By Walter F. Roche Jr.
With a voting deadline approaching, the bankruptcy trustee for the firm blamed for a nationwide fungal meningitis outbreak has reached a settlement that will boost, if only slightly, the money available for victims.
In a filing this week in U.S. Bankruptcy Court in Massachusetts Paul D. Moore disclosed a $1 million settlement with the company that designed and built sterile rooms used to produce drugs intended to be injected into patients.
Liberty Industries built the clean rooms for the New England Compounding Center, the company blamed for the fungal meningitis outbreak that sickened 778 patients, killing 76 of them.
Under the agreement Liberty will pay $450,000 into a victims' fund, while its insurance company, Great American E & S, will pay $550,000.
If approved by Bankruptcy Judge Henry Boroff, the $1 million will be added to some $210 million placed in the fund by other parties including the owners of NECC.
In the filing Moore cited the fact that Liberty was a small family owned company with only 24 employees and few assets.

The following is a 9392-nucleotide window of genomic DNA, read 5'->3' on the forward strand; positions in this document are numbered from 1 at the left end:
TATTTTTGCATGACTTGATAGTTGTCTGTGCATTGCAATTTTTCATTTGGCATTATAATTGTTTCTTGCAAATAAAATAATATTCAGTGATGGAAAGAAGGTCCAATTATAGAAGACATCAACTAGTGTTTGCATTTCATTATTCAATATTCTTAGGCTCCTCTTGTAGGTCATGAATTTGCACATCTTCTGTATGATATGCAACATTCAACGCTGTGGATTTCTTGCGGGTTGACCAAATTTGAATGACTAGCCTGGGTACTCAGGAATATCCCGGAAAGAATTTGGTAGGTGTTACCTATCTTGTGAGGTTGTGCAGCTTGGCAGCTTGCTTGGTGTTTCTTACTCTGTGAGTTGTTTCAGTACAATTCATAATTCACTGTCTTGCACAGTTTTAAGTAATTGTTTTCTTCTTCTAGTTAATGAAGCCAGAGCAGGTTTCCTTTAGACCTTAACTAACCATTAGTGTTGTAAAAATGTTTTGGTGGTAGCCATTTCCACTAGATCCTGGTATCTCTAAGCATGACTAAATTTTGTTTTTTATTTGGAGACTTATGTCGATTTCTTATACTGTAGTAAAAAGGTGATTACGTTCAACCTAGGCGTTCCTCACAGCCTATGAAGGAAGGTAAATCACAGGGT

He said the $1 million was a "fair and reasonable" settlement.
The agreement comes as victims and other claimants against NECC are facing a May 5 deadline to cast their votes on whether or not to approve the overall plan submitted by Moore earlier this year.
Moore noted that some 550 claims have been filed against NECC and 100 victims have named Victory as a defendant.
The 2012 outbreak, state and federal regulators have concluded, resulted from the shipment by NECC of thousands of fungus tainted vials of methylprednisolone acetate to health care providers across the country.
Particularly hard hit were patients in Tennessee, Indiana and Michigan.